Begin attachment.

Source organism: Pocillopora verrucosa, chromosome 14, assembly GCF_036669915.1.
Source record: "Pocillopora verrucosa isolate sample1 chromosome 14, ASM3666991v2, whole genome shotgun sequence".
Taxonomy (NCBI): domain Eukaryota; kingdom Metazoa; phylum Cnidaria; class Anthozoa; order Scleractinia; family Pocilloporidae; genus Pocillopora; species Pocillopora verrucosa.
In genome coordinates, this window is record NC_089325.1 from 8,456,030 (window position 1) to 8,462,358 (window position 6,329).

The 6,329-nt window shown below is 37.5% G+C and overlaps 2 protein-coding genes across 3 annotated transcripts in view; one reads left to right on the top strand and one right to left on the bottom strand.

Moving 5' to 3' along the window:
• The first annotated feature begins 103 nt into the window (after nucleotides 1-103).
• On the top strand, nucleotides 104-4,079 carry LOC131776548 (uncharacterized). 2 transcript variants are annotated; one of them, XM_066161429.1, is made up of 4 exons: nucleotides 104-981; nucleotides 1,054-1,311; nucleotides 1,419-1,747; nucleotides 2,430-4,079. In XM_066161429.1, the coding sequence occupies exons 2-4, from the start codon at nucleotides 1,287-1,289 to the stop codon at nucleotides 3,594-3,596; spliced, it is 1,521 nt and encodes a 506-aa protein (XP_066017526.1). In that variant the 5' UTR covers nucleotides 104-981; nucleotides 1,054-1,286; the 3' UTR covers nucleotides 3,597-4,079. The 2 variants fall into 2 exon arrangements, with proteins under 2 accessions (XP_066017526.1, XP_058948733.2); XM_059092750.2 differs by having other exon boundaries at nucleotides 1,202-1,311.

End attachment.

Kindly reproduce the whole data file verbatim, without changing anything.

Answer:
Source organism: Pocillopora verrucosa, chromosome 14, assembly GCF_036669915.1.
Source record: "Pocillopora verrucosa isolate sample1 chromosome 14, ASM3666991v2, whole genome shotgun sequence".
Taxonomy (NCBI): domain Eukaryota; kingdom Metazoa; phylum Cnidaria; class Anthozoa; order Scleractinia; family Pocilloporidae; genus Pocillopora; species Pocillopora verrucosa.
In genome coordinates, this window is record NC_089325.1 from 8,456,030 (window position 1) to 8,462,358 (window position 6,329).

The 6,329-nt window shown below is 37.5% G+C and overlaps 2 protein-coding genes across 3 annotated transcripts in view; one reads left to right on the top strand and one right to left on the bottom strand.

Moving 5' to 3' along the window:
• The first annotated feature begins 103 nt into the window (after nucleotides 1-103).
• On the top strand, nucleotides 104-4,079 carry LOC131776548 (uncharacterized). 2 transcript variants are annotated; one of them, XM_066161429.1, is made up of 4 exons: nucleotides 104-981; nucleotides 1,054-1,311; nucleotides 1,419-1,747; nucleotides 2,430-4,079. In XM_066161429.1, the coding sequence occupies exons 2-4, from the start codon at nucleotides 1,287-1,289 to the stop codon at nucleotides 3,594-3,596; spliced, it is 1,521 nt and encodes a 506-aa protein (XP_066017526.1). In that variant the 5' UTR covers nucleotides 104-981; nucleotides 1,054-1,286; the 3' UTR covers nucleotides 3,597-4,079. The 2 variants fall into 2 exon arrangements, with proteins under 2 accessions (XP_066017526.1, XP_058948733.2); XM_059092750.2 differs by having other exon boundaries at nucleotides 1,202-1,311.